It seems hard to believe that a company whose stock is down 20% since the beginning of the year could still have further to fall, but there's still plenty that can go wrong for Bed Bath & Beyond (NASDAQ:BBBY). Of course, these are all potential pitfalls, not definite outcomes. Bed Bath & Beyond has plenty of ways to get back on track, but here are three ways it could all go wrong.
1. Comparable sales could continue to stutter
In fiscal 2012, Bed Bath & Beyond increased comparable-store sales by 2.7% over 2011. In 2013, it increased comparable sales by 2.4%. In the first quarter of fiscal 2014, it only managed a 0.4% increase. Even though sales growth has been on the slide, management is still modelling a 3% comparable sales increase for the full fiscal year. It's an optimistic outlook, to be sure.
Bed Bath & Beyond's plan is to go heavily into promotion mode. On its earnings call, management said that gross margin was going to take a hit as the company has planned a "shift of the mix of merchandise sold to lower-margin categories, an increase in coupon expense, and an increase in net direct to customer shipping expense."
If those plans don't end up bringing in more business, Bed Bath & Beyond is going to take a damaging hit. It will have invested in sales and gotten nothing in return.
2. Gross margin could fall even further
Right now, Bed Bath & Beyond is suffering from a brand strength issue. Consumers aren't filling the stores, which, in turn, is pushing down comparable sales, which means the company is looking to promotions in order to get total revenue back up. Promotions are taking their toll on the business, though, and margins are suffering.
The chart above shows Bed Bath & Beyond's operating and gross margins over the last five years on a trailing-12-month basis. The company is clearly on the wrong path, and last fiscal year, gross margin fell from 40.2% to 39.7%. That affected operating margin as well, pushing it down from 15% to 14% over the same period.
The culprit is the promotional environment every retailer is facing down right now. Bed Bath & Beyond is fighting for a limited amount of resources, and customers are still unwilling to part with their cash for anything other than the best deal. If Bed Bath & Beyond can't get sustainable customer growth out of its promotions, it's going to have to keep pushing deals and discounts just to keep the top line afloat.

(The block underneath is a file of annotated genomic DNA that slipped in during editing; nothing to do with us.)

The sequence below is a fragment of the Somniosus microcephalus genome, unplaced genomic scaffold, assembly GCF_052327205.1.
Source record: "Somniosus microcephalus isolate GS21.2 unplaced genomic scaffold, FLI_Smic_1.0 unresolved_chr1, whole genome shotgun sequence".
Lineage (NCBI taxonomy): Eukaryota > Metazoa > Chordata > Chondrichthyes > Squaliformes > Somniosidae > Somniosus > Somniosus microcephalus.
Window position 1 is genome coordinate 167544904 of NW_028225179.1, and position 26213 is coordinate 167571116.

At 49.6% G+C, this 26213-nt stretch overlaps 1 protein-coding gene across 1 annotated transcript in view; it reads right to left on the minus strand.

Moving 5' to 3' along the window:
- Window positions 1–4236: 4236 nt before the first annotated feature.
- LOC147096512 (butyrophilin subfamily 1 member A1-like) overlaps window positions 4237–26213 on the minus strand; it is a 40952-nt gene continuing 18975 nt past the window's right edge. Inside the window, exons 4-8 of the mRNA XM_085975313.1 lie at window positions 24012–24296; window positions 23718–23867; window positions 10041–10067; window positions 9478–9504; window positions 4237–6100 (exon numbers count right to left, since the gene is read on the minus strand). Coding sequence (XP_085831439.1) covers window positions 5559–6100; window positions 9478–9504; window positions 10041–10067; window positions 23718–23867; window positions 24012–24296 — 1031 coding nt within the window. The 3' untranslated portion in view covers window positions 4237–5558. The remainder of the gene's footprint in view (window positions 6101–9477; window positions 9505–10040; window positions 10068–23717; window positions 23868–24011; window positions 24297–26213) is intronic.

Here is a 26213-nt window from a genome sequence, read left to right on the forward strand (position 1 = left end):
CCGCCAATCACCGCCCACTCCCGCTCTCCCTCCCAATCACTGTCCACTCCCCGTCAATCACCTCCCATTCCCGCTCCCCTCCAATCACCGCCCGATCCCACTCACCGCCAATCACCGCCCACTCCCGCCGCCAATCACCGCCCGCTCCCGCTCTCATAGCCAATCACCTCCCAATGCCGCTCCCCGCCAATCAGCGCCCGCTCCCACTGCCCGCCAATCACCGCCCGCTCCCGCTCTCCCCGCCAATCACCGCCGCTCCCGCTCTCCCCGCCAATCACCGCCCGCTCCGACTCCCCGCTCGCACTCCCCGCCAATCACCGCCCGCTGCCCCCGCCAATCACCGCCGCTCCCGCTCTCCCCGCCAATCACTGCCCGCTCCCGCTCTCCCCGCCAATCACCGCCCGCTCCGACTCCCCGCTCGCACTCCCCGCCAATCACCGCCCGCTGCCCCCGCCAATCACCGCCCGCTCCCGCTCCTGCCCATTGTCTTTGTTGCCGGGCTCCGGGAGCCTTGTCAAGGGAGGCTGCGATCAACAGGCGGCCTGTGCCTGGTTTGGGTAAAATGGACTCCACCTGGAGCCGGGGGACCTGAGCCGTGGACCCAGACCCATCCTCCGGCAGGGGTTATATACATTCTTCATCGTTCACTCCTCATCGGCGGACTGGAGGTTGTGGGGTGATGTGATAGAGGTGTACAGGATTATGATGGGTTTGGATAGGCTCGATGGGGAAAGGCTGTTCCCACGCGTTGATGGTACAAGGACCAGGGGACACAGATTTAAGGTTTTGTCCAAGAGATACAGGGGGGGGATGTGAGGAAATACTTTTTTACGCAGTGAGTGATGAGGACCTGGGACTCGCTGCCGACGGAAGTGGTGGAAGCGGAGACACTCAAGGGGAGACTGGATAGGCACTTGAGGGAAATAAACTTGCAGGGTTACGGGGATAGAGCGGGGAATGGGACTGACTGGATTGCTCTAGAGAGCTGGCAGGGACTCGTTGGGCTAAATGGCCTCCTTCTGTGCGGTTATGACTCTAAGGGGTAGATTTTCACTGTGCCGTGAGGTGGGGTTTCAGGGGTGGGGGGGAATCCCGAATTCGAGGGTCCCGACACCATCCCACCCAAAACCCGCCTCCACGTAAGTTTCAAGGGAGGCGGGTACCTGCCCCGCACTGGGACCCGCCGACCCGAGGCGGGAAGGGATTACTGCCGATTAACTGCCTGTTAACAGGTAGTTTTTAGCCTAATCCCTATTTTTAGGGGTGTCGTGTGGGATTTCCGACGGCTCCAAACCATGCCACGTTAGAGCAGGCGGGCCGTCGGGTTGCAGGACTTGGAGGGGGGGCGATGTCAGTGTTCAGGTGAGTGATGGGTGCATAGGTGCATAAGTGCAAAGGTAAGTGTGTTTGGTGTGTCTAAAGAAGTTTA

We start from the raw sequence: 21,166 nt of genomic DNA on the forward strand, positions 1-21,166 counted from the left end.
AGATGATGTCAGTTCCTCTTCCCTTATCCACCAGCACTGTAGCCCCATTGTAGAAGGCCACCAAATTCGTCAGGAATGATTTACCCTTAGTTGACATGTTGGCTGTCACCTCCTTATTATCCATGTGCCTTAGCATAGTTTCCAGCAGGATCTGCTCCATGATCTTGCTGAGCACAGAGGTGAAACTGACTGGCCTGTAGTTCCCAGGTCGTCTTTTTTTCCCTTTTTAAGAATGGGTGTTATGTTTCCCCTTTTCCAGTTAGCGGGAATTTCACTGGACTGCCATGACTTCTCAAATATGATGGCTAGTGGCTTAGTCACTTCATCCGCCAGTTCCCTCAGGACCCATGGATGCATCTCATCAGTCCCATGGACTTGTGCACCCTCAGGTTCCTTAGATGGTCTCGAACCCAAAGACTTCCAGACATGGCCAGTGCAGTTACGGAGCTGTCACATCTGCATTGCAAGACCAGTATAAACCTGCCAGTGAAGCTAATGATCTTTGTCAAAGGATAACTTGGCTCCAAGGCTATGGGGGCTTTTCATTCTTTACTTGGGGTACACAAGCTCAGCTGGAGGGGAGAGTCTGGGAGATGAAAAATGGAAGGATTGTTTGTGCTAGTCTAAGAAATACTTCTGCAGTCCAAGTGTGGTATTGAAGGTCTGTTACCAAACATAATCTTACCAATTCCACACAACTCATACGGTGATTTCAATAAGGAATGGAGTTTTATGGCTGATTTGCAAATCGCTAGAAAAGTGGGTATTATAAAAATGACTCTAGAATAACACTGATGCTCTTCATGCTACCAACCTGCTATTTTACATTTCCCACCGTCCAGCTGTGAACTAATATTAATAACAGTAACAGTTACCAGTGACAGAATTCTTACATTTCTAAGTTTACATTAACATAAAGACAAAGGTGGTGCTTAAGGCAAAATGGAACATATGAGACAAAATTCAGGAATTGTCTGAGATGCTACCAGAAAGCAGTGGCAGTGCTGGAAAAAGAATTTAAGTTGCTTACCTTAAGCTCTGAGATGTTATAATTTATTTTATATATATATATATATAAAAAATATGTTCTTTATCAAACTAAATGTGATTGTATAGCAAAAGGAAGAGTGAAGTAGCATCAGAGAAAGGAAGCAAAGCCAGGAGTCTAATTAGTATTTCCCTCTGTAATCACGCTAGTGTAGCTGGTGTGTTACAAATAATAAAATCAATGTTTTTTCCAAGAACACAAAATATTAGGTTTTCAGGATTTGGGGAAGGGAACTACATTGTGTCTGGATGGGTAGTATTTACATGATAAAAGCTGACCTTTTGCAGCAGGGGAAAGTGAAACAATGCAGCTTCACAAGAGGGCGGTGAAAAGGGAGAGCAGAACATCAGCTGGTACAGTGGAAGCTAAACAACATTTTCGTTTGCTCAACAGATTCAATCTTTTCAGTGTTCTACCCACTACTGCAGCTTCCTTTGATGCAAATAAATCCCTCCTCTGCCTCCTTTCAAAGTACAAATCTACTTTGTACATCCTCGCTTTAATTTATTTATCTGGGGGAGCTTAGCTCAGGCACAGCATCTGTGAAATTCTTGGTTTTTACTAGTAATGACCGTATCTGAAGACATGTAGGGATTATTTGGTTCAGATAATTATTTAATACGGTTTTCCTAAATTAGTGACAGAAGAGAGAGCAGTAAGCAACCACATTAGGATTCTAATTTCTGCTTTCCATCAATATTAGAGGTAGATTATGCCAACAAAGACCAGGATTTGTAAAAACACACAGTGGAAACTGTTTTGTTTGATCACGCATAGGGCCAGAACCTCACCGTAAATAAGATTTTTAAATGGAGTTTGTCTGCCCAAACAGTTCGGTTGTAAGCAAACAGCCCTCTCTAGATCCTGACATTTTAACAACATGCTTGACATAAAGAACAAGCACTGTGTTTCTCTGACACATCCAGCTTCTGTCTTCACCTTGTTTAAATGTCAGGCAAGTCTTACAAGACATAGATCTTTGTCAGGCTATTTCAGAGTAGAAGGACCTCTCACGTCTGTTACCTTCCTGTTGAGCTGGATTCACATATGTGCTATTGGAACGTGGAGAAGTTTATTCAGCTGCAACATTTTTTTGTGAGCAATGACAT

3. The competition could beat Bed Bath & Beyond to the punch
Even if the company does everything it can to get shoppers through the door, it might not be enough. Consumers are now able to purchase mixers, towels, sheets, and duck-themed toilet brushes in just about every superstore in America. Bed Bath & Beyond's big-box model may simply be going out of style.
On the other end of the shopping spectrum, smaller stores like Williams-Sonoma (NYSE:WSM) have focused in on the cream of the home decor crop, and they may be forcing Bed Bath & Beyond into a position that simply can exist in its current form. Williams-Sonoma has been increasing margins and growing sales over the last five years. In its last fiscal year, operating margin grew from 10.1% to 10.3% while comparable-store sales rose 8.8%.
By focusing on a small section of the market, Williams-Sonoma has been able to increase its brand appeal, pulling in new customers without the heavy reliance on discounting. Bed Bath & Beyond is losing customers to these targeted brands on one side, and to big superstores on the other. As the middle ground continues to shrink, the company is going to have to adapt or fall.
The bottom line
Of course, Bed Bath & Beyond still has plenty of levers that it can pull to keep itself in a winning position. New product mixes, new store locations, and a conservative use of capital can keep investors and shoppers happy at the same time. Bed Bath & Beyond is still in charge of its own destiny, but there are plenty of roadblocks to overcome.
Andrew Marder owns shares of Williams-Sonoma. The Motley Fool recommends Bed Bath & Beyond and Williams-Sonoma. Try any of our Foolish newsletter services free for 30 days. We Fools may not all hold the same opinions, but we all believe that considering a diverse range of insights makes us better investors. The Motley Fool has a disclosure policy.